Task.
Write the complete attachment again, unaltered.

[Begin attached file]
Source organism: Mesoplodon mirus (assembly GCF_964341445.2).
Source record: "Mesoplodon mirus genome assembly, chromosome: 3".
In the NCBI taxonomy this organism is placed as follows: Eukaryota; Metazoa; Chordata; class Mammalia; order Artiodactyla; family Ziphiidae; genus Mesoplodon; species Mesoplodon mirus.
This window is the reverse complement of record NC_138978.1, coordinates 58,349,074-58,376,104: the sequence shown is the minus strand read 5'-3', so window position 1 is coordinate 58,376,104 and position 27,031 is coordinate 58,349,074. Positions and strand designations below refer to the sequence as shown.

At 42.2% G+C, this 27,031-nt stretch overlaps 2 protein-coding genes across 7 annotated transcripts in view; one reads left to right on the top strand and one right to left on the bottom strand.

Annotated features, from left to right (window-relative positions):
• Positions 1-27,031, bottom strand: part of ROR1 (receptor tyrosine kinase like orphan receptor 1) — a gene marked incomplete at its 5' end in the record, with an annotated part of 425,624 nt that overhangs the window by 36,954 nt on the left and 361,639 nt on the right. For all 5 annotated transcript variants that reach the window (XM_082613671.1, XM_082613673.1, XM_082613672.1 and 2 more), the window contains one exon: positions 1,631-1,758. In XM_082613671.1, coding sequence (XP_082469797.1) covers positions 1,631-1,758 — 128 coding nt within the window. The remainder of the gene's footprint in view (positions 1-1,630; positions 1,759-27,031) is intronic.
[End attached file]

Source organism: Mesoplodon mirus (assembly GCF_964341445.2).
Source record: "Mesoplodon mirus genome assembly, chromosome: 3".
In the NCBI taxonomy this organism is placed as follows: Eukaryota; Metazoa; Chordata; class Mammalia; order Artiodactyla; family Ziphiidae; genus Mesoplodon; species Mesoplodon mirus.
This window is the reverse complement of record NC_138978.1, coordinates 58,349,074-58,376,104: the sequence shown is the minus strand read 5'-3', so window position 1 is coordinate 58,376,104 and position 27,031 is coordinate 58,349,074. Positions and strand designations below refer to the sequence as shown.

At 42.2% G+C, this 27,031-nt stretch overlaps 2 protein-coding genes across 7 annotated transcripts in view; one reads left to right on the top strand and one right to left on the bottom strand.

Annotated features, from left to right (window-relative positions):
• Positions 1-27,031, bottom strand: part of ROR1 (receptor tyrosine kinase like orphan receptor 1) — a gene marked incomplete at its 5' end in the record, with an annotated part of 425,624 nt that overhangs the window by 36,954 nt on the left and 361,639 nt on the right. For all 5 annotated transcript variants that reach the window (XM_082613671.1, XM_082613673.1, XM_082613672.1 and 2 more), the window contains one exon: positions 1,631-1,758. In XM_082613671.1, coding sequence (XP_082469797.1) covers positions 1,631-1,758 — 128 coding nt within the window. The remainder of the gene's footprint in view (positions 1-1,630; positions 1,759-27,031) is intronic.